Pleasant weather could have unpleasant consequences laterEverybody knows by now that spring has sprung early this year. But nobody expected summer to be coming along right behind.
By: By Ron Seely, The Wisconsin State Journal, Superior Telegram
Everybody knows by now that spring has sprung early this year. But nobody expected summer to be coming along right behind.
From blooming magnolias ablaze in the UW Arboretum to maples and oaks unfurling their leaves everywhere, the changes on the landscape and the activities of everything from birds to bees suggest we've missed a month or more from the calendar.
But while most of us have happily shed our coats and turned our faces to the sun, others who rely on a more natural and orderly advance of the seasons worry the recent warmth could spell disaster later this spring.
Andy Meyer, owner of Kickapoo Orchard near Gays Mills, said his apple trees already are in leaf and could be flowering by the first or second week of April, a full month early. A hard freeze in April -- not all that unusual -- would kill his season almost before it begins.
"One night of 20-degree cold could wipe everything out," Meyer said. "It would kill our production for the year. So the next person who tells us that they're loving this weather ..."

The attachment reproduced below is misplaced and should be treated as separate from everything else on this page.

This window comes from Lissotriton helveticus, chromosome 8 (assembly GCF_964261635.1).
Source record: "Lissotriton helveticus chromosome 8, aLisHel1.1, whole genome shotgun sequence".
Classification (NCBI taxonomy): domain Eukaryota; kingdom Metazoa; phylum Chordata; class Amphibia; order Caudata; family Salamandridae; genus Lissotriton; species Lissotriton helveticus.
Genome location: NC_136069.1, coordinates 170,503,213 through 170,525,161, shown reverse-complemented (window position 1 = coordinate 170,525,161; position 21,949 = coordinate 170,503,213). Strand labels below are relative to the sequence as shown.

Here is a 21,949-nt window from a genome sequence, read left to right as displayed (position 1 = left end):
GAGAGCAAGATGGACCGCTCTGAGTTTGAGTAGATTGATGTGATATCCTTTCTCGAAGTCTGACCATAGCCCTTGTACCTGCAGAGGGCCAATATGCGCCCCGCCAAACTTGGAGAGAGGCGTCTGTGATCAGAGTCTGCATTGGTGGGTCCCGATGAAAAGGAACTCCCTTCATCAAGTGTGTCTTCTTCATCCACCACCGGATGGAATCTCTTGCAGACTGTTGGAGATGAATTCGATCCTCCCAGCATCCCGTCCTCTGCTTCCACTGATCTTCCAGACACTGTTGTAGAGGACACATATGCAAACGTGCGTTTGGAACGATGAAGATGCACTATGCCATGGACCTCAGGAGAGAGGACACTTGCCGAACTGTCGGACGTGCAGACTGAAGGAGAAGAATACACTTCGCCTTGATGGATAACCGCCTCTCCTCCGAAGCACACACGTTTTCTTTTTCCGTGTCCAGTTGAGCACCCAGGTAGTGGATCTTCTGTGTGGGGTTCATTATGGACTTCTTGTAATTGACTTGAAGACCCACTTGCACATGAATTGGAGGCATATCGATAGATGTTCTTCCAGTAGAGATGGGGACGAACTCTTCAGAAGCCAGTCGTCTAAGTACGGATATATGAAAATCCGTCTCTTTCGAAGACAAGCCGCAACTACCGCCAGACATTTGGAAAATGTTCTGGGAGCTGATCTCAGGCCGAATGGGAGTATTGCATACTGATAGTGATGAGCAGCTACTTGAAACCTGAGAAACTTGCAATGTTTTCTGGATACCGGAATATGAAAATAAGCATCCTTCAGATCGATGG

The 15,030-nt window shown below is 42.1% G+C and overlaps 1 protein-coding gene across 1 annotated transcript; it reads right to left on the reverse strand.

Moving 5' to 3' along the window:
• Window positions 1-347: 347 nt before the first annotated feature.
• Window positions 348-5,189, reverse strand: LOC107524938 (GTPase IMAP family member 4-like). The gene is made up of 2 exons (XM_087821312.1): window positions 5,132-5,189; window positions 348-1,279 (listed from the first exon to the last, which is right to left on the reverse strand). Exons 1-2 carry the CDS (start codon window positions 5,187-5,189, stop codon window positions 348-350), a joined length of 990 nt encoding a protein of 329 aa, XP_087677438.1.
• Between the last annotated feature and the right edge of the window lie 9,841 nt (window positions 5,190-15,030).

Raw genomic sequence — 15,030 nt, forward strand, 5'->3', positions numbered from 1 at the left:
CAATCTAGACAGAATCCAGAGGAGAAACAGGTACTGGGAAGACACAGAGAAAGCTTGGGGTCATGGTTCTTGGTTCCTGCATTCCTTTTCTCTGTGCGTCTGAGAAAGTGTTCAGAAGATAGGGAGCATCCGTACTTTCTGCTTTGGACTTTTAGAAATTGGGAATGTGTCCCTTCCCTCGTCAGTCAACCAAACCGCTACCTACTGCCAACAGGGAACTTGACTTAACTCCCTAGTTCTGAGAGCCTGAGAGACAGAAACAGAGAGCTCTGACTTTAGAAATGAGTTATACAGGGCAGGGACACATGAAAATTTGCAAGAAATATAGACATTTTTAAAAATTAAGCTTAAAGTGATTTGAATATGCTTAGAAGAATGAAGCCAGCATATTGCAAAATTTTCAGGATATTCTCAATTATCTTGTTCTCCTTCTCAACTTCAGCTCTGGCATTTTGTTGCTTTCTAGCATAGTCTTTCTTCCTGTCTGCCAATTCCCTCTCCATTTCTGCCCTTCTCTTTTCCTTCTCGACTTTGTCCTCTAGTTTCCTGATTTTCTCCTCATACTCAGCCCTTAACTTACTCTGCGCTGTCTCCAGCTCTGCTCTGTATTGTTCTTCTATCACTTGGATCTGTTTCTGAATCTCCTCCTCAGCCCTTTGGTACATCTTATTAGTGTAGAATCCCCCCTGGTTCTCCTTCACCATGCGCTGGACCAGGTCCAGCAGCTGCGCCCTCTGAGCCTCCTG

Those who track the comings and goings of wild creatures, from birds to bats and butterflies, worry a hard freeze or an April snowstorm could catch early arrivers by surprise and possibly threaten their survival.
Even meteorologists are having a hard time keeping up with the records being broken. Since March 14, record highs have been set eight out of 11 days. It's a stretch that state climatologist John Young called "historic."
The warmer-than-usual temperatures are expected to continue, Young said. The National Weather Service is calling for above-average warmth through April, he said, though he warned it would be unusual not to have some cold days -- even a hard freeze down to 28 degrees or colder -- during April.
For now, however, the early warmth has brought the landscape alive.
The UW Arboretum looks more like May than March, said Molly Fifield-Murray, outreach and education manager. Woodcock have been dancing since Feb. 22 this year, while the earliest the naturalist Aldo Leopold recorded them was March 21.
Forsythia are in full bloom, Fifield-Murray said, compared to Leopold's recording of April 10. Most noticeably at the Arboretum, the magnolias were in full bloom last week. That's the earliest they have bloomed in 45 years, Fifield-Murray said.
Birders are beside themselves as they keep track of early arrivals in the Madison area, according to longtime birdwatcher Mike McDowell. He said he has seen some species weeks earlier than a normal spring. Birders have reported seeing hummingbirds at feeders, and McDowell said there have been some unconfirmed reports of neotropical migrants from Central and South America.
"I've never seen anything like it," he said.
Insects are buzzing earlier than normal, too, said Phil Pelletteri, a UW-Madison entomologist. He said many insects are emerging four to five weeks ahead of schedule. Not included among those early emergers, however, are mosquitoes, he added, which need spring rains to breed and hatch.